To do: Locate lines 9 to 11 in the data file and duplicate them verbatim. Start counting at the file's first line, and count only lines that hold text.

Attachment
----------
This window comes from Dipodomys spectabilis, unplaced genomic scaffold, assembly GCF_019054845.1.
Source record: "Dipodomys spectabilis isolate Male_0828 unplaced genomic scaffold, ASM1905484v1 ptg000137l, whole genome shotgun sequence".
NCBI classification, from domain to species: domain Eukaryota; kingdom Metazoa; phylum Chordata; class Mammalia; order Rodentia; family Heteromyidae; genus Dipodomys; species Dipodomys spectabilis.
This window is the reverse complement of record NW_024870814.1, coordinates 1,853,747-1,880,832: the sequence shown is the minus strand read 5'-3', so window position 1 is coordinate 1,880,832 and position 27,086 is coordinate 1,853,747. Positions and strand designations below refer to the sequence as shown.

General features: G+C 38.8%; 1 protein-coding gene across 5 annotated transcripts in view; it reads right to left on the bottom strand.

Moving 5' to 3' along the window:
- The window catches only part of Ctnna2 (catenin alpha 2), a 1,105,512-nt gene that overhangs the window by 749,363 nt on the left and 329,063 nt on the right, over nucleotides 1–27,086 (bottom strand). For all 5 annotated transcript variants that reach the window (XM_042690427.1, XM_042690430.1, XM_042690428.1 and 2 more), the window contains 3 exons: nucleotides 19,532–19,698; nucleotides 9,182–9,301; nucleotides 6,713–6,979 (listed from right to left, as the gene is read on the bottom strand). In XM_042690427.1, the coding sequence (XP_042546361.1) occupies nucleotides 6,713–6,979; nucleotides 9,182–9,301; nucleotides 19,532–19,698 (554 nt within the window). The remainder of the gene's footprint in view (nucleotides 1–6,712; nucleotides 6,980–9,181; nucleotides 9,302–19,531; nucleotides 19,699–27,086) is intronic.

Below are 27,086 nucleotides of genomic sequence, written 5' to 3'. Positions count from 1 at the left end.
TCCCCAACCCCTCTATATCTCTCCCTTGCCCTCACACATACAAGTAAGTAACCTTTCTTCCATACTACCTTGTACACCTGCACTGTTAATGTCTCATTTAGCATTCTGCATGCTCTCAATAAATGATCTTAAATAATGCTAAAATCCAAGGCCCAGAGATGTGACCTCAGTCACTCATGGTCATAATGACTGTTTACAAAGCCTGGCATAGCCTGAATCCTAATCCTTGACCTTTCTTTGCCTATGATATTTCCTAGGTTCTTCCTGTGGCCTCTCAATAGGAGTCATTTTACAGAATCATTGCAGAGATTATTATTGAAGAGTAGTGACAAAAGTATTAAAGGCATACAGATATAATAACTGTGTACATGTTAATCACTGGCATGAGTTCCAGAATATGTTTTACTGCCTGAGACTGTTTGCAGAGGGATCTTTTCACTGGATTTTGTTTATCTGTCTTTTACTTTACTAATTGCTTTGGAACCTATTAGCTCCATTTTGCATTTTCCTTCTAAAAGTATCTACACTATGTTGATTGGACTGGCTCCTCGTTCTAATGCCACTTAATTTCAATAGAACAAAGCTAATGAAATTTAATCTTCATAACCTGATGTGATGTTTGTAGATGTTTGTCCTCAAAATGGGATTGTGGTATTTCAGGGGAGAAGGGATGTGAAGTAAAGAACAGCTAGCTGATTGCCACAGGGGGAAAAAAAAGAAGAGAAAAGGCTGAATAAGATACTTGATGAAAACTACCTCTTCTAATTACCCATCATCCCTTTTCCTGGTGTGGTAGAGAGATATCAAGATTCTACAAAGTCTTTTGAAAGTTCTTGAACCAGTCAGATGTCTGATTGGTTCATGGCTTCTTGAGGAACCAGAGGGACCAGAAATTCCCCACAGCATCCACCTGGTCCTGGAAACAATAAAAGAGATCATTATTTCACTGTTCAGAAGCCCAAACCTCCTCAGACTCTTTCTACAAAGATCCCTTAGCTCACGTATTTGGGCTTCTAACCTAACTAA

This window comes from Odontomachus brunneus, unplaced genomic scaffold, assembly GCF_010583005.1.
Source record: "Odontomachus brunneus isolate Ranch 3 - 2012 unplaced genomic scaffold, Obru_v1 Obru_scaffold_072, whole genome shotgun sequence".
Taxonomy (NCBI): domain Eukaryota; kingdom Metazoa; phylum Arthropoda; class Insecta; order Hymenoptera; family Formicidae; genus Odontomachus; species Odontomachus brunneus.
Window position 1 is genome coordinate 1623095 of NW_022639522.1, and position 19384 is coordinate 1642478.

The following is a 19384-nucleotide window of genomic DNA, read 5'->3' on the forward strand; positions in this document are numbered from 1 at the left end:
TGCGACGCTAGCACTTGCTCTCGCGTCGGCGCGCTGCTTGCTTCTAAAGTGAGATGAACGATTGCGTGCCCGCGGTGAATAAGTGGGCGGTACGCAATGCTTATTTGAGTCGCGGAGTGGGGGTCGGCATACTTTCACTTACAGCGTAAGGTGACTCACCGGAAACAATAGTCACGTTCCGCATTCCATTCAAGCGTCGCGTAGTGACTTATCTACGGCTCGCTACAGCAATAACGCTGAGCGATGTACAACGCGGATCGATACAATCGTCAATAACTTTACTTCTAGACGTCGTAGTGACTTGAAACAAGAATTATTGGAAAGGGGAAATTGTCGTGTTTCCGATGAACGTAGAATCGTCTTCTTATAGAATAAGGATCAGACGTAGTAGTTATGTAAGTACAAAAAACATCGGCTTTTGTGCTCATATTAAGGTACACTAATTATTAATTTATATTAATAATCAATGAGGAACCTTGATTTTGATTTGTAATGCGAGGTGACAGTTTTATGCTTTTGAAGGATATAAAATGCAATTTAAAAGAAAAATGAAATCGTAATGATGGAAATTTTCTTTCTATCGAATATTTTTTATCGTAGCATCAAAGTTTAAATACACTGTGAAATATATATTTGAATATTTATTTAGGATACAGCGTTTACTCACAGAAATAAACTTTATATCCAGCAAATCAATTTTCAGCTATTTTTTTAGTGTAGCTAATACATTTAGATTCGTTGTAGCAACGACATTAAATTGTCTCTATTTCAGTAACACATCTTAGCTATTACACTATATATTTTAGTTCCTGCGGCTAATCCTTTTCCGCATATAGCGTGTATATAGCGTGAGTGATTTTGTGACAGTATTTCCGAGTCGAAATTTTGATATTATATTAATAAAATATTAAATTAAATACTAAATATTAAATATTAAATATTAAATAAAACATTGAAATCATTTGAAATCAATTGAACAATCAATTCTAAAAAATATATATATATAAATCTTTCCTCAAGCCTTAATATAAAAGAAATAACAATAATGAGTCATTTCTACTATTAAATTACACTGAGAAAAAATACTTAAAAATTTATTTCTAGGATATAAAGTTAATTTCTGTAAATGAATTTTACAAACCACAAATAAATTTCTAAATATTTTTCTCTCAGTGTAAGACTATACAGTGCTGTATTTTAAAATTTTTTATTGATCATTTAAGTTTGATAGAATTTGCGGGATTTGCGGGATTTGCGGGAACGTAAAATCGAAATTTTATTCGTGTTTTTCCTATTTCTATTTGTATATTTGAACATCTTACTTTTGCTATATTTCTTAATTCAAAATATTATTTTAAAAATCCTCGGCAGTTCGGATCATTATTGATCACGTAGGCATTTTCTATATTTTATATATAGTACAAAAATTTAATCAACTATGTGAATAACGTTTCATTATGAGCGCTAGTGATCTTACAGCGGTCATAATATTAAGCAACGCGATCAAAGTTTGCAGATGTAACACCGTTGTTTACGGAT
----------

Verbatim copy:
TCCCCAACCCCTCTATATCTCTCCCTTGCCCTCACACATACAAGTAAGTAACCTTTCTTCCATACTACCTTGTACACCTGCACTGTTAATGTCTCATTTAGCATTCTGCATGCTCTCAATAAATGATCTTAAATAATGCTAAAATCCAAGGCCCAGAGATGTGACCTCAGTCACTCATGGTCATAATGACTGTTTACAAAGCCTGGCATAGCCTGAATCCTAATCCTTGACCTTTCTTTGCCTATGATATTTCCTAGGTTCTTCCTGTGGCCTCTCAATAGGAGTCATTTTACAGAATCATTGCAGAGATTATTATTGAAGAGTAGTGACAAAAGTATTAAAGGCATACAGATATAATAACTGTGTACATGTTAATCACTGGCATGAGTTCCAGAATATGTTTTACTGCCTGAGACTGTTTGCAGAGGGATCTTTTCACTGGATTTTGTTTATCTGTCTTTTACTTTACTAATTGCTTTGGAACCTATTAGCTCCATTTTGCATTTTCCTTCTAAAAGTATCTACACTATGTTGATTGGACTGGCTCCTCGTTCTAATGCCACTTAATTTCAATAGAACAAAGCTAATGAAATTTAATCTTCATAACCTGATGTGATGTTTGTAGATGTTTGTCCTCAAAATGGGATTGTGGTATTTCAGGGGAGAAGGGATGTGAAGTAAAGAACAGCTAGCTGATTGCCACAGGGGGAAAAAAAAGAAGAGAAAAGGCTGAATAAGATACTTGATGAAAACTACCTCTTCTAATTACCCATCATCCCTTTTCCTGGTGTGGTAGAGAGATATCAAGATTCTACAAAGTCTTTTGAAAGTTCTTGAACCAGTCAGATGTCTGATTGGTTCATGGCTTCTTGAGGAACCAGAGGGACCAGAAATTCCCCACAGCATCCACCTGGTCCTGGAAACAATAAAAGAGATCATTATTTCACTGTTCAGAAGCCCAAACCTCCTCAGACTCTTTCTACAAAGATCCCTTAGCTCACGTATTTGGGCTTCTAACCTAACTAA

This window comes from Odontomachus brunneus, unplaced genomic scaffold, assembly GCF_010583005.1.
Source record: "Odontomachus brunneus isolate Ranch 3 - 2012 unplaced genomic scaffold, Obru_v1 Obru_scaffold_072, whole genome shotgun sequence".